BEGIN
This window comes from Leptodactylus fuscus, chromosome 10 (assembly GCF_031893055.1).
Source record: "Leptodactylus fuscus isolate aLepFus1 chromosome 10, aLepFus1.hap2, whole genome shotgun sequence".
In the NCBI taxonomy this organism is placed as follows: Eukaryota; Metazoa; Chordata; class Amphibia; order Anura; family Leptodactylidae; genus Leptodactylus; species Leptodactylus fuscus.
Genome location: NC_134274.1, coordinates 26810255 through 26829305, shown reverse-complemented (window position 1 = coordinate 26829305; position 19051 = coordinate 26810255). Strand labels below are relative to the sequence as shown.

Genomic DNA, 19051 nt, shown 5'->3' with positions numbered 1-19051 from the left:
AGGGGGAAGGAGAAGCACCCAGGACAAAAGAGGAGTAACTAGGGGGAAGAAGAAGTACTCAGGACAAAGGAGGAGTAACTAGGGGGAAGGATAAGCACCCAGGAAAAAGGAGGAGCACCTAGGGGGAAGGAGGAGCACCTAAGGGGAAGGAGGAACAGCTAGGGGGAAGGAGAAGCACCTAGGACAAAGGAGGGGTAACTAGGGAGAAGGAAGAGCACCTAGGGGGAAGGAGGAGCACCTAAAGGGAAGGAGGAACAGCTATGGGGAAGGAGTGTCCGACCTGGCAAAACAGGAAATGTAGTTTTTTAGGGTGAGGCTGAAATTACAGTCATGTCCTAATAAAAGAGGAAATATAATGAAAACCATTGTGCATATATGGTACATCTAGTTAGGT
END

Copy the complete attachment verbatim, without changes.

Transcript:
This window comes from Leptodactylus fuscus, chromosome 10 (assembly GCF_031893055.1).
Source record: "Leptodactylus fuscus isolate aLepFus1 chromosome 10, aLepFus1.hap2, whole genome shotgun sequence".
In the NCBI taxonomy this organism is placed as follows: Eukaryota; Metazoa; Chordata; class Amphibia; order Anura; family Leptodactylidae; genus Leptodactylus; species Leptodactylus fuscus.
Genome location: NC_134274.1, coordinates 26810255 through 26829305, shown reverse-complemented (window position 1 = coordinate 26829305; position 19051 = coordinate 26810255). Strand labels below are relative to the sequence as shown.

Genomic DNA, 19051 nt, shown 5'->3' with positions numbered 1-19051 from the left:
AGGGGGAAGGAGAAGCACCCAGGACAAAAGAGGAGTAACTAGGGGGAAGAAGAAGTACTCAGGACAAAGGAGGAGTAACTAGGGGGAAGGATAAGCACCCAGGAAAAAGGAGGAGCACCTAGGGGGAAGGAGGAGCACCTAAGGGGAAGGAGGAACAGCTAGGGGGAAGGAGAAGCACCTAGGACAAAGGAGGGGTAACTAGGGAGAAGGAAGAGCACCTAGGGGGAAGGAGGAGCACCTAAAGGGAAGGAGGAACAGCTATGGGGAAGGAGTGTCCGACCTGGCAAAACAGGAAATGTAGTTTTTTAGGGTGAGGCTGAAATTACAGTCATGTCCTAATAAAAGAGGAAATATAATGAAAACCATTGTGCATATATGGTACATCTAGTTAGGT